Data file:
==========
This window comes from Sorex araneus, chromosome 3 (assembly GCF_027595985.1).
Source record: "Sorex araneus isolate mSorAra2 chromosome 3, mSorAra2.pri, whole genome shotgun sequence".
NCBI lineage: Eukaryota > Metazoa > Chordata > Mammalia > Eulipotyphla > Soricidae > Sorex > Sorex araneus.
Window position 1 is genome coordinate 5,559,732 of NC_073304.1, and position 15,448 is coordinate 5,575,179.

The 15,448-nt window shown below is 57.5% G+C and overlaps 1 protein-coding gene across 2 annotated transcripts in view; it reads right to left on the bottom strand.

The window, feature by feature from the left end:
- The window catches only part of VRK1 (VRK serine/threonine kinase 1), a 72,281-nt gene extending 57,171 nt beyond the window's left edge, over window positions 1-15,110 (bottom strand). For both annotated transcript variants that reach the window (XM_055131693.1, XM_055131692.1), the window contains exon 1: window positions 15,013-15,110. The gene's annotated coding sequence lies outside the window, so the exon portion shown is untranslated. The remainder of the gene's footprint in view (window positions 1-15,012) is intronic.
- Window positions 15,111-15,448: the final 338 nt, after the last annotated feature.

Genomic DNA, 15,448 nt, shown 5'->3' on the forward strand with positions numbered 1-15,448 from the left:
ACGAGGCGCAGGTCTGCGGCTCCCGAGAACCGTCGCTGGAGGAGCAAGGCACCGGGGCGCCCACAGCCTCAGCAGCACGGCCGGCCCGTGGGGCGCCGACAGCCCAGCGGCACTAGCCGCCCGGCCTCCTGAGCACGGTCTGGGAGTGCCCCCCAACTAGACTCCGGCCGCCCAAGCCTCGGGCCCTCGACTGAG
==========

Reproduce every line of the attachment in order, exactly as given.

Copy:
This window comes from Sorex araneus, chromosome 3 (assembly GCF_027595985.1).
Source record: "Sorex araneus isolate mSorAra2 chromosome 3, mSorAra2.pri, whole genome shotgun sequence".
NCBI lineage: Eukaryota > Metazoa > Chordata > Mammalia > Eulipotyphla > Soricidae > Sorex > Sorex araneus.
Window position 1 is genome coordinate 5,559,732 of NC_073304.1, and position 15,448 is coordinate 5,575,179.

The 15,448-nt window shown below is 57.5% G+C and overlaps 1 protein-coding gene across 2 annotated transcripts in view; it reads right to left on the bottom strand.

The window, feature by feature from the left end:
- The window catches only part of VRK1 (VRK serine/threonine kinase 1), a 72,281-nt gene extending 57,171 nt beyond the window's left edge, over window positions 1-15,110 (bottom strand). For both annotated transcript variants that reach the window (XM_055131693.1, XM_055131692.1), the window contains exon 1: window positions 15,013-15,110. The gene's annotated coding sequence lies outside the window, so the exon portion shown is untranslated. The remainder of the gene's footprint in view (window positions 1-15,012) is intronic.
- Window positions 15,111-15,448: the final 338 nt, after the last annotated feature.

Genomic DNA, 15,448 nt, shown 5'->3' on the forward strand with positions numbered 1-15,448 from the left:
ACGAGGCGCAGGTCTGCGGCTCCCGAGAACCGTCGCTGGAGGAGCAAGGCACCGGGGCGCCCACAGCCTCAGCAGCACGGCCGGCCCGTGGGGCGCCGACAGCCCAGCGGCACTAGCCGCCCGGCCTCCTGAGCACGGTCTGGGAGTGCCCCCCAACTAGACTCCGGCCGCCCAAGCCTCGGGCCCTCGACTGAG